Keynes’ Liquidity Preference Trumps Debt Deflation in 1931 and 2008

January 6th, 2017
in history, macroeconomics

by Philip Pilkington

Fixing the Economists Article of the Week

I have pointed out before that the meaning of the term ‘liquidity trap’ has today become completely altered — with said alteration mainly coming from Paul Krugman’s bizarre redefinition which seems tied up with his idea about a natural rate of interest and the central bank being unable to hit this natural rate due to their coming up against the zero-lower bound.

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What Could Go Wrong?

January 3rd, 2017
in uncategorized

by John Mauldin, Thoughts from the Frontline

“Experience is simply the name we give our mistakes.”– Oscar Wilde

“Mistakes are the usual bridge between inexperience and wisdom.”– Phyllis Theroux

“Economists are often asked to predict what the economy is going to do. But economic predictions require predicting what politicians are going to do – and nothing is more unpredictable.”– Thomas Sowell

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Concordian Economics: An Overall View

January 2nd, 2017
in history, macroeconomics

Written by , The Somist Institute

Einstein said:

"We cannot solve our problems with the same thinking we used when we created them."

concordian.economics.logs

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President Trump Likely Will Deliver A More Robust Economy In 2017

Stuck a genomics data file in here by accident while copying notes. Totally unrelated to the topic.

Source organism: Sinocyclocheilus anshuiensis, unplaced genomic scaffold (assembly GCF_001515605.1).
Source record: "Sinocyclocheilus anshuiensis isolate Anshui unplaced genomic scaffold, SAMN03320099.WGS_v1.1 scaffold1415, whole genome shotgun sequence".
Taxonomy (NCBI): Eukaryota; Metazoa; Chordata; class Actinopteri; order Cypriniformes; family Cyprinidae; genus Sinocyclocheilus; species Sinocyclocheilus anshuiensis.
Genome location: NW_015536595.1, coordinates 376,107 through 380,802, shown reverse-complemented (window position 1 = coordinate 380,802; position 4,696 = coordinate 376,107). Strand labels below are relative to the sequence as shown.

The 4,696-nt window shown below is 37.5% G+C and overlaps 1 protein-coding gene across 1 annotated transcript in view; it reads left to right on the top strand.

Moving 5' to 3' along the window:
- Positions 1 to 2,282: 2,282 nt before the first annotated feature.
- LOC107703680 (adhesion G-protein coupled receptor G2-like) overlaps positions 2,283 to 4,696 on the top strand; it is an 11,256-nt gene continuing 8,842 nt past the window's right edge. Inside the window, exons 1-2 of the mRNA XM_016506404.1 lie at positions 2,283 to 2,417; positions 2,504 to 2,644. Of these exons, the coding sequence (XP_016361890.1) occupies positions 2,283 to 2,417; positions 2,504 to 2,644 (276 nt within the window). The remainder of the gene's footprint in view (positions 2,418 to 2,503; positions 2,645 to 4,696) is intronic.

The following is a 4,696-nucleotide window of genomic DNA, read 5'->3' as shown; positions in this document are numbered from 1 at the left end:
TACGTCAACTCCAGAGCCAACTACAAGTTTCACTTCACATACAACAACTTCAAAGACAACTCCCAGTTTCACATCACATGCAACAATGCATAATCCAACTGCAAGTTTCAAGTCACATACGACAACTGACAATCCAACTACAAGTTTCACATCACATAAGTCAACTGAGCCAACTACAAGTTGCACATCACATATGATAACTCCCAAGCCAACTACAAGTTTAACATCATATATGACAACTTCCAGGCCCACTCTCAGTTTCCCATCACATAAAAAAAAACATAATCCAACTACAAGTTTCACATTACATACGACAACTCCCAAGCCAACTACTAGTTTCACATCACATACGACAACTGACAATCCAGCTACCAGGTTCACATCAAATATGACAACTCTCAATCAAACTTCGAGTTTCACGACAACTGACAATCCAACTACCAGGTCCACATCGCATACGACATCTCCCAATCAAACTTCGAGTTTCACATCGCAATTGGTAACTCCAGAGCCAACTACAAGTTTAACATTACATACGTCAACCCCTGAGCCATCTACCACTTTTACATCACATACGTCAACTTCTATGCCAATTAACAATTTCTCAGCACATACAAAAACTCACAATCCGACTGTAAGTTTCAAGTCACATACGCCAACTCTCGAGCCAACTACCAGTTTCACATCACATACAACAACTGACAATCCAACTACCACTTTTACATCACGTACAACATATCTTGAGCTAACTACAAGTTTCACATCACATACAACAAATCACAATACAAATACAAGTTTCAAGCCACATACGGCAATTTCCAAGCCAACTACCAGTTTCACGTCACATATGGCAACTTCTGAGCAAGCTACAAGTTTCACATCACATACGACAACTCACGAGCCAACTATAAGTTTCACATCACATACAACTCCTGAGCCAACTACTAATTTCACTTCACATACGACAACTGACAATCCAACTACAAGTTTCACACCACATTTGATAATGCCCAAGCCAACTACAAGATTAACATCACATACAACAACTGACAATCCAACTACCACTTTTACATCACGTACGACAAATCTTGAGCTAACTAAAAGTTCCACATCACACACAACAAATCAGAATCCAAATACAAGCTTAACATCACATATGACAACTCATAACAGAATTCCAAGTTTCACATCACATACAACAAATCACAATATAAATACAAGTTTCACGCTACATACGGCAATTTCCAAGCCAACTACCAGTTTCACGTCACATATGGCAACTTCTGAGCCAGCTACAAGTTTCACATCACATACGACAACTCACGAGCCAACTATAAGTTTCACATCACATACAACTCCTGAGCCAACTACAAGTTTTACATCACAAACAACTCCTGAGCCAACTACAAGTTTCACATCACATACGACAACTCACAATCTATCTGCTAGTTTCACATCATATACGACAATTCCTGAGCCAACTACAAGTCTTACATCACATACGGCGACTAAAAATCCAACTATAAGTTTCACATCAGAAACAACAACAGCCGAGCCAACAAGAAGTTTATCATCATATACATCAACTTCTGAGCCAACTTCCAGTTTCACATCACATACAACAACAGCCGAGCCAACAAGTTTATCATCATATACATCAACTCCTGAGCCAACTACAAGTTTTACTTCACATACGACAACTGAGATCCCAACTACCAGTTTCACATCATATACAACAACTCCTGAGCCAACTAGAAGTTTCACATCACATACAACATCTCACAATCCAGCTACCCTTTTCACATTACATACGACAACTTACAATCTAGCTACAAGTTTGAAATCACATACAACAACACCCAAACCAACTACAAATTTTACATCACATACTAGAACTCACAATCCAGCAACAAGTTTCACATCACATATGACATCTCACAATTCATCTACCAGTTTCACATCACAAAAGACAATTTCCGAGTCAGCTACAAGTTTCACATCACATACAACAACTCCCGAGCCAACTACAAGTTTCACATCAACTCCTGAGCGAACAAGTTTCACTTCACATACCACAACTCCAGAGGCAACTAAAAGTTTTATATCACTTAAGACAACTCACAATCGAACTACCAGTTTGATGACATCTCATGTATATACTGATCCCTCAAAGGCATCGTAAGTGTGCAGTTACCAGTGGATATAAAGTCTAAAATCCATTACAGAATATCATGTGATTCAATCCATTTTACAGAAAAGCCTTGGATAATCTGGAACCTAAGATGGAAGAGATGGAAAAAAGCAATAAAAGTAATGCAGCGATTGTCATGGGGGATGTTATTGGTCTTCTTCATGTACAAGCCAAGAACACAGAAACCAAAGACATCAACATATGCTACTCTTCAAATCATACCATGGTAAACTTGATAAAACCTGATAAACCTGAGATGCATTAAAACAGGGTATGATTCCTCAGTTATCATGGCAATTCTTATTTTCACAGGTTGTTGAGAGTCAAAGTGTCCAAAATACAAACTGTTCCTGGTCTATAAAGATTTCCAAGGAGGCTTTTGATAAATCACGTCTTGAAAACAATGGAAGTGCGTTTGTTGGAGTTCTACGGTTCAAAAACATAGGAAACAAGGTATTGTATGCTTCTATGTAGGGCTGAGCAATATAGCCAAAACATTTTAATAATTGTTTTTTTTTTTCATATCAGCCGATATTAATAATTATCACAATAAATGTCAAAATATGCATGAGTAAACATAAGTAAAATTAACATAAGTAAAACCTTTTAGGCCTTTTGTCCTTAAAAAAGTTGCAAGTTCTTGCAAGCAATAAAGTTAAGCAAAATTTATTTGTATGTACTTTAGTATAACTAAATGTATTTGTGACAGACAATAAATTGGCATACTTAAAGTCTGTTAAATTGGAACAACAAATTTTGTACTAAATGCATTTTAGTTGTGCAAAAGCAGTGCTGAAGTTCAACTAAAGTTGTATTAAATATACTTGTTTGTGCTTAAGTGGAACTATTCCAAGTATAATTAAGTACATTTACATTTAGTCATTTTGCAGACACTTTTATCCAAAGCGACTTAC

Written by

One of my favorite mottos is: "It is better to be lucky than good." No matter you good you are at what you are doing - the unforeseen and unpredictable can occur spoiling your efforts. 

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John Hicks’ Book on Non-Ergodicity: A Forgotten Post-Keynesian Classic

December 30th, 2016
in history, macroeconomics

by Philip Pilkington

Article of the Week from Fixing the Economists

Lars Syll recently provided an interesting quote from John Hicks’ 1979 book Causality in Economics. I thought that what Hicks said made an awful lot of sense, so I got my hands on a copy of the book. I have only so far scanned the book but I think that it is something of a masterpiece and I hope that someone suggests reissuing it; it could easily be a standard textbook for Post-Keynesian methodology.

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